The rise of green roofs, overall apartment performance and increasing monthly rents are covered in this week’s news highlights. First, National Apartment Association examines Denver’s decision to pass an initiative that requires new and existing buildings to add green spaces to rooftops. Next, RealPage states that many of the nation’s largest markets have outperformed historic norms, and this trend is expected to continue. Arbor Chatter reveals that ongoing inventory consolidation in multifamily is leading to higher quality assets as well as steady increases in small apartment rents. Then, MBA names leading markets for commercial real estate investment, including Seattle, Atlanta and Austin. Finally, Harvard JCHS provides a glimpse of housing market conditions in the U.S. over the last 30 years.

photo of nyc buildings

Green Roofs Coming to a City Near You

National Apartment Association – June 18, 2018

“Denver recently passed its Green Roof Initiative requiring new and existing buildings to add green spaces to rooftops.

How Has Apartment Performance in the Current Cycle Stacked Up to Prior Years?

RealPage Analytics – June 19, 2018

“Many of the nation’s largest markets have outperformed historic norms a trend expected to continue for the foreseeable future as structural economic and demographic drivers remain strong.”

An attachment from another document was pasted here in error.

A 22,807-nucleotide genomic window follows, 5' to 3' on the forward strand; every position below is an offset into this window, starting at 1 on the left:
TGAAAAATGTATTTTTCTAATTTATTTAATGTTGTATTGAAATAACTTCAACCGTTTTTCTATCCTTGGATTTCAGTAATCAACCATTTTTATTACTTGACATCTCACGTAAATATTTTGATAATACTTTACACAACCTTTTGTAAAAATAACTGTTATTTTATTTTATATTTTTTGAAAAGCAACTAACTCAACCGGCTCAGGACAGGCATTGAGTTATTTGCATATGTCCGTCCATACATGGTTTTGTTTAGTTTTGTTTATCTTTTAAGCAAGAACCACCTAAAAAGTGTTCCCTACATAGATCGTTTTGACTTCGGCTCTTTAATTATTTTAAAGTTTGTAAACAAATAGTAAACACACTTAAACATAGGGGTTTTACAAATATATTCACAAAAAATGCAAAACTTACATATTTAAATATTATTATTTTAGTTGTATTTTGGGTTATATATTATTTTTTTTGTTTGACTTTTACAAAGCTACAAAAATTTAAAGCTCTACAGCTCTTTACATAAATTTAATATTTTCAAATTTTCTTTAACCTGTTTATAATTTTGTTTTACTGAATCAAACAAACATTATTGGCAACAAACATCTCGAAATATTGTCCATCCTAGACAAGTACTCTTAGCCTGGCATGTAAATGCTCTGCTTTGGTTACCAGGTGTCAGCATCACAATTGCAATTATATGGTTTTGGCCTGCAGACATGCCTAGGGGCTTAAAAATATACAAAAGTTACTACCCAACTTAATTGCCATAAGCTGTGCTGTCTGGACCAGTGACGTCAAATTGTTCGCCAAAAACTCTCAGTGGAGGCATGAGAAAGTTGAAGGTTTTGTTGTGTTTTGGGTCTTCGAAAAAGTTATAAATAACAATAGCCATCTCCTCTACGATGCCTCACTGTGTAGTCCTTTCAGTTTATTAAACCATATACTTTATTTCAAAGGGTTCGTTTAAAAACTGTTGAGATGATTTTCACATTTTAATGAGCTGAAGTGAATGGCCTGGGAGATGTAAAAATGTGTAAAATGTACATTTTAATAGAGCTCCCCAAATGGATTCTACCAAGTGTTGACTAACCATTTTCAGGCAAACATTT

US Small Apartment Properties Show Steady Increase in Average Monthly Rents

Arbor Chatter – June 18, 2018

“The current consolidation in the multifamily market, characterized by steady large building inventory expansion and a slight contraction in small building units, is helping retain better performing assets with higher rents.”

Seattle, Atlanta, Austin Lead Metros for CRE Investment

Mortgage Bankers Association – June 21, 2018

“Situs RERC surveyed institutional investors about the value of CRE assets compared to their prices for different markets and property types across the country.”

The State of the Nation’s Housing 2018

The Harvard Joint Center for Housing Studies – June 19, 2018

“As we mark the 30th anniversary, this year’s report not only examines recent trends, but assesses whether and how key metrics have changed over the last three decades.”